IT was the day that the earth stood still.

Twenty years ago today, the anticipation was finally over for people all over Cornwall, who experienced a once-in-a-lifetime total eclipse of the sun.

I was working in Truro at the time and I vividly remember climbing up through the roof of the office building to gain access to the city skyline.

The south coast, including Falmouth where astronomer Patrick Moore was stationed, was thought to be the best vantage point.

In the week leading up to the momentous occasion, everyone talked about the weather even more than we usually do.

Would we be able to see it if it's cloudy? Will it still go dark? Where in Cornwall is the best chance of a clear sky? And what on earth are these ludicrous plastic glasses that we're wearing to protect our eyes?

So there we all stood, looking like a collection of rooftop robots from an Apocalyptic horror film.

Cornwall was the only part of mainland Britain to experience "totality" - the full blacking out of the sun by the moon.

But in true fashion for August in these parts, it was cloudy.

Grey, uninspiring skies inhibited our privileged view of this once-every-400-years occurrence (okay, they happen somewhere on earth approximately every 18 months, but in the same place, it is incredibly rare).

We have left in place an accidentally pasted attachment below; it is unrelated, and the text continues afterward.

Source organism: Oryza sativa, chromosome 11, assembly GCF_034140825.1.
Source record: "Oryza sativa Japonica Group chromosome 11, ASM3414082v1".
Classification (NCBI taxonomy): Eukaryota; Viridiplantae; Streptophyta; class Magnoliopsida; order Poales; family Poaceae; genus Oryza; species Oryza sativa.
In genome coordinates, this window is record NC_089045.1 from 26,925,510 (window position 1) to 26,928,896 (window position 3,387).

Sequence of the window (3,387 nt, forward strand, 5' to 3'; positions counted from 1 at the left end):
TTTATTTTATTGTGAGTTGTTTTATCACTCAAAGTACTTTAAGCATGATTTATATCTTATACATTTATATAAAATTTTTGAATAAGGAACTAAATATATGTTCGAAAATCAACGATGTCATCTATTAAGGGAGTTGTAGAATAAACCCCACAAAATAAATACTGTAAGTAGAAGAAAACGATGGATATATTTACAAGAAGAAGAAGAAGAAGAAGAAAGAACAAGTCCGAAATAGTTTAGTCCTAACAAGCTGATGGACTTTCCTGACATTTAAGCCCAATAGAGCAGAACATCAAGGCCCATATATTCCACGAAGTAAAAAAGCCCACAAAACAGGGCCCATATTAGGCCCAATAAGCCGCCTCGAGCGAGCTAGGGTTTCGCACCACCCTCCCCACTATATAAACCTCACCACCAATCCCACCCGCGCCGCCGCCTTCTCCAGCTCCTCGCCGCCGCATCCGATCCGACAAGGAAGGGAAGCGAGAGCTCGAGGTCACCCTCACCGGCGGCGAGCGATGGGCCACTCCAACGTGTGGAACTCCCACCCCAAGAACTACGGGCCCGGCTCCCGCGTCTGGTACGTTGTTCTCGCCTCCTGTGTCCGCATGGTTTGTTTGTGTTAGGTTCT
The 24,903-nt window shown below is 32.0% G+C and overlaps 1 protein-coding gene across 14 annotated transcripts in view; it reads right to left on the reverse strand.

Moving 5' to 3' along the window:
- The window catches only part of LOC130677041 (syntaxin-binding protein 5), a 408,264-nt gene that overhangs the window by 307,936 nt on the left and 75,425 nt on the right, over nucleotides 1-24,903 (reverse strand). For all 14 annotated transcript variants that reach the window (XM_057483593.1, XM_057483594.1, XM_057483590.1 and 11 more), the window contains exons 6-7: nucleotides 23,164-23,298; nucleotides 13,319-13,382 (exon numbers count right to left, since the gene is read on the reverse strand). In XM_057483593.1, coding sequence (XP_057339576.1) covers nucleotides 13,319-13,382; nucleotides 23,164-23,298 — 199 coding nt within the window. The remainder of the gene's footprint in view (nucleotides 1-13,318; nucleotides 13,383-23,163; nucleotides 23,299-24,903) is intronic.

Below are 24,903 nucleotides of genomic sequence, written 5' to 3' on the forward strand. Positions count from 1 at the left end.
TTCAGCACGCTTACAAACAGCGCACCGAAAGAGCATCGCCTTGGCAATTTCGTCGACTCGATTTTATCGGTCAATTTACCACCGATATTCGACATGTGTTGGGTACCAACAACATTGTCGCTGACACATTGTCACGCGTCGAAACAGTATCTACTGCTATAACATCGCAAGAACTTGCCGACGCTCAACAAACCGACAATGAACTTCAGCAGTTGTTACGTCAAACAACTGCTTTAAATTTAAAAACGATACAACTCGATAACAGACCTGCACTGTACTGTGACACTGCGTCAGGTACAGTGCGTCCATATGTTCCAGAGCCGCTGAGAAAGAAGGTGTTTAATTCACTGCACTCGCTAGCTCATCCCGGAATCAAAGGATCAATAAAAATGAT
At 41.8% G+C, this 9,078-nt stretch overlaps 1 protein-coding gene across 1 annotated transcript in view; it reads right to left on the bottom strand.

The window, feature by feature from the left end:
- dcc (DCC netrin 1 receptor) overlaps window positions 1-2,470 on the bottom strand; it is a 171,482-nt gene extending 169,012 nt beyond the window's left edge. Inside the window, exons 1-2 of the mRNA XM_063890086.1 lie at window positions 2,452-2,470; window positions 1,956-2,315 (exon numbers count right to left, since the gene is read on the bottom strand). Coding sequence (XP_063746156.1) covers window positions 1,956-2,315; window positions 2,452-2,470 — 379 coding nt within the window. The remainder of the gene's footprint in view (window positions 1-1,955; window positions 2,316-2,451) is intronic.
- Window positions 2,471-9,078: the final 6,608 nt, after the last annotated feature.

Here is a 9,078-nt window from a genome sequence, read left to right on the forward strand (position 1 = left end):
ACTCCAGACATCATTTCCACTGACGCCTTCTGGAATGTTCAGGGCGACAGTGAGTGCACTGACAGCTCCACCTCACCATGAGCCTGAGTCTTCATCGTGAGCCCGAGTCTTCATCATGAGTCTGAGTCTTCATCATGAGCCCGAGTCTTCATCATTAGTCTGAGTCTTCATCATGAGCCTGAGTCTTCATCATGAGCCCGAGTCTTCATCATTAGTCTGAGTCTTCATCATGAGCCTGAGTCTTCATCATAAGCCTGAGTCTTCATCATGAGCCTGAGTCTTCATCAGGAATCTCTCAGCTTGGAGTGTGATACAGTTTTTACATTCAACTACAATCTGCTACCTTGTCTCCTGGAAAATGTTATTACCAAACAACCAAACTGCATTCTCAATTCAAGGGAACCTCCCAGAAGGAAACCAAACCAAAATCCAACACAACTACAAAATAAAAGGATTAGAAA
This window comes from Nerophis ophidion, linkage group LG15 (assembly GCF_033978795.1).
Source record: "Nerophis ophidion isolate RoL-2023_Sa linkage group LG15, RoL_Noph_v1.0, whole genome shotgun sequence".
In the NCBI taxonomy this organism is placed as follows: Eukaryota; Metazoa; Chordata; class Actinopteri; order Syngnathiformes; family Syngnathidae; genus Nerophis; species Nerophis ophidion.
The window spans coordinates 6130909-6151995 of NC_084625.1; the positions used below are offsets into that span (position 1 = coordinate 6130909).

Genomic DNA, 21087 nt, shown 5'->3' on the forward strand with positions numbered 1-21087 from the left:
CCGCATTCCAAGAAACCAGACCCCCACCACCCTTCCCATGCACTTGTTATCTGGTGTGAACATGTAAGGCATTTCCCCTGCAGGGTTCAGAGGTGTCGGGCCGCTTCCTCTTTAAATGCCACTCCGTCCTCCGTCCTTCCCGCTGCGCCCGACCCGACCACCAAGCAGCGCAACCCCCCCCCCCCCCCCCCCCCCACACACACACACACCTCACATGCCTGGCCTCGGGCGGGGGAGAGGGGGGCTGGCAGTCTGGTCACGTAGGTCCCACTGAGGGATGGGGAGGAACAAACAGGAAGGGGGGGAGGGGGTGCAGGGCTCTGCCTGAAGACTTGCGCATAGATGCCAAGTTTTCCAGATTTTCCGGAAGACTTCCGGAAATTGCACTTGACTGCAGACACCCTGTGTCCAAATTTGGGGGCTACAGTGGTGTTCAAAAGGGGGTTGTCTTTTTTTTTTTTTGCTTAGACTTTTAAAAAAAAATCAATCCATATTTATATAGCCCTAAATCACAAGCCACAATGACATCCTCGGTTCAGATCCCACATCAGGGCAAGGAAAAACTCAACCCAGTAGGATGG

We assembled on the roof at around 11am, for what was an 11.11am event.

Ever so gradually (even to my cynical eyes), it started to get gloomier and gloomier.

A hush descended on the dozen or so journalists, who were usually capable of making enough noise for the entire county put together.

Seagulls - loads of them - were fooled by the imminent "nightfall" and after much squawking and flapping, settled in silence on nearby roofs.

Journalists AND seagulls simultaneously quiet - arguably even more rare than a total eclipse.

It continued to get darker - not middle-of-winter dark, but certainly headlights-on-full-beam dark - and we fleetingly stood in wonderment, all of us suddenly feeling two inches tall.

The dimmer switch effect then started again, this time restoring light and to some fatalists' minds, hope that the world wasn't actually going to end after all.

The moon had passed between earth and the sun and continued on its own merry, milky way.